So, you've got a big pile of prints that you're looking at. What is it you're looking for? IMO, at this point, you have to select those pictures from the pile that seem to be "connected" in some fashion. At this point, you might not recognize exactly what the connection is (this where intuition - direct perception of truth, fact, etc., independent of any reasoning process - enters the picture) but unless you have been truly shooting at random, there are most likely pictures with a connection hiding in that pile.

Without putting too fine a point on it, what you're doing is editing. However, what you should be doing is editing by intuition and feeling. You're not looking at technique or for style or for pictures that look like pictures that you have been told are good pictures - you're looking for pictures that speak to you with a intuited common theme, language, or meaning.

Once you have that pile, it's time to start thinking about just what that meaning might be.

The most difficult aspect of this thinking process, the one that really trips up most shooters, is simply this - the more you know about the history of the medium specifically and the Art world generally, the more informed your thinking will be. The more you know about the grand / classic themes of Art and literature regarding what it means to be human, the more informed your thinking will be.

In short, the more you know, the more you can know but it seems, from my experience, that very few picture makers want to or are able to delve into this arena. They just want to make pretty pictures - something very much akin to photographic version of "girls just want to have fun".

If the vision thing truly springs from deep within the self (and I believe that it does), it is very much an act of emerging self-awareness. Consequently, it is vitally important that the conscious self be as fully aware of and dedicated to exploring the notion of what it means to be human.

IMO, the real "trick" to developing a unique vision is found in the act of connecting your intuition to your thinking so that you can, through the medium of photography, turn the unthought known into a conscious reality.

Once you consciously know what your specific version of the unthought known is the more you can understand your pictures and recognize (edit) those that fit with your unique vision thing. I still don't think that you can "force it" into your acts of picture making but at least you can know it when you see it.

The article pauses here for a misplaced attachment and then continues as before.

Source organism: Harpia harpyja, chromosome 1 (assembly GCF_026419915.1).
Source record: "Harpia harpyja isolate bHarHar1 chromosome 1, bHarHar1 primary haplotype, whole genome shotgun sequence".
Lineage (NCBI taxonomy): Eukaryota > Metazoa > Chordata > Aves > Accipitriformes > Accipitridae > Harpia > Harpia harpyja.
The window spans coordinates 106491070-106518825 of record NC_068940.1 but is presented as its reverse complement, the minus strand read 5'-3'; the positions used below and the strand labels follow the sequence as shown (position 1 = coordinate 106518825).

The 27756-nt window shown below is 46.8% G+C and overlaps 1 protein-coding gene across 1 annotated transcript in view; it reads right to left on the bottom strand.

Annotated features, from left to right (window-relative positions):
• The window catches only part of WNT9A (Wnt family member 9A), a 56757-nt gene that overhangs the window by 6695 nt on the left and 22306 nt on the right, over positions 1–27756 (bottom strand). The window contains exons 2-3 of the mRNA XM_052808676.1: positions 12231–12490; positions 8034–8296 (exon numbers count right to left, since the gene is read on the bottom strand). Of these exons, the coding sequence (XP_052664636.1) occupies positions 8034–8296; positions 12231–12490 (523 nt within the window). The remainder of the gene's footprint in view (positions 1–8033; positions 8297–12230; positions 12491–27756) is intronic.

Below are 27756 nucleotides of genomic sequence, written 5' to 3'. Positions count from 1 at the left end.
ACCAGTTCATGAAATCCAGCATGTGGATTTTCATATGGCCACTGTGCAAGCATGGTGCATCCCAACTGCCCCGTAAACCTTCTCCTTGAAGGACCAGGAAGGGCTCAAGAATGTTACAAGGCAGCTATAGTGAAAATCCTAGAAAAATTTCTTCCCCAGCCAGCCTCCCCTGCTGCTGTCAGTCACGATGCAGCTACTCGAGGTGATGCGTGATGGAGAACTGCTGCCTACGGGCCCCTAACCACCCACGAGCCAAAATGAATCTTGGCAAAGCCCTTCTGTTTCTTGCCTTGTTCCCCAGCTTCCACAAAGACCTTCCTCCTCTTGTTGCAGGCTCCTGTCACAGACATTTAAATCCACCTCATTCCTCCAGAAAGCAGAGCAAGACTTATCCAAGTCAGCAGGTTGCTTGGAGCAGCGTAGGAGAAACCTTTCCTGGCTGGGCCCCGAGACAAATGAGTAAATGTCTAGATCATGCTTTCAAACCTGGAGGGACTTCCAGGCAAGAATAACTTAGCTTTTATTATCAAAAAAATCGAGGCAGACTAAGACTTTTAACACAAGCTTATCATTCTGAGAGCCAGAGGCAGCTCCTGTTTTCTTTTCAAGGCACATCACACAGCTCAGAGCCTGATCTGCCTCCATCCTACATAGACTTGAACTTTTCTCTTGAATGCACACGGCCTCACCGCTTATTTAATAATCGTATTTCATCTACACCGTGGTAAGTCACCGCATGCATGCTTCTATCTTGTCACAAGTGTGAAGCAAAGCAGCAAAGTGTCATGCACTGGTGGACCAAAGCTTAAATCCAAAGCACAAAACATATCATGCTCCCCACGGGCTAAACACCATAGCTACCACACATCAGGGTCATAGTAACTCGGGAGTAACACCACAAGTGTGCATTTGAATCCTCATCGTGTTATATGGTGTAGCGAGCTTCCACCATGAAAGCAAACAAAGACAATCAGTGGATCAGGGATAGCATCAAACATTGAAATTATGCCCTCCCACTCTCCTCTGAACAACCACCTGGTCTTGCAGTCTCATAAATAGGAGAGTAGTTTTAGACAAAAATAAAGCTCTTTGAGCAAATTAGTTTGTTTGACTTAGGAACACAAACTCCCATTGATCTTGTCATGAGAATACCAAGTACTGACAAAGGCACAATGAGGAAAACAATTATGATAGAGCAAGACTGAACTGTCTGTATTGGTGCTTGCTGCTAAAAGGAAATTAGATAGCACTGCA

Reader Comments (14)

I find that photography has become, for me, a never ending loop of shooting, interpreting what I've shot and shooting again with that new knowledge of what I'm up to. When I began to ask questions about what I was doing and move outside of what I thought a pretty picture was supposed to be photography began to be many times more satisfying.

December 3, 2008 | Unregistered CommenterBill Gotz

In my mind at least, a picture needing words, and being able to describe in words what i am doing with my camera are two very different things.

December 3, 2008 | Unregistered CommenterScott

Personal style, personal vision, I think there is an unhealthy obsession with these things, and it comes from the fact that photography today can be a big business.

Take the Art aspect out of it and think about making art, not for the critics, not for the billionaires, who'll be buying your images as soon as you have developed a style/vison, think about making art for yourself. After all, you're most likely the person who spends the most time with it. Do it because it is fun, and if it ain't, Goodness, stop doing it. There are cheaper and more rewarding hobbies.

I think it's a bad idea to spend much worrying on how to get famous, on how to get recognizable, on how to become an Artist. Just work and enjoy it. Art will emerge all by itself. It is human nature to concentrate, to focus on things that are near to the core of our Self. No need to force things. Style and vision will come. Monetary reward is most likely for your heirs anyway :)

December 3, 2008 | Unregistered CommenterAndreas Manessinger

Sadly, I agree 100% that most picture makers just want to have fun. They probably have a wealth of experiences and things that could be said in their work, but never will.

December 3, 2008 | Unregistered CommenterAndy Frazer

If anyone is curios about the photo, I insisted we stay at that hotel on our way to and from the NY State Fair this year. I had stayed in the motel on the grounds there in 1974 (age 10), and that place stuck with me as the most glamourous place I had ever stayed, especially because of the pool. My brother, who was only 6 when we stayed there, remember the pool as one of the only things about the whole week long trip.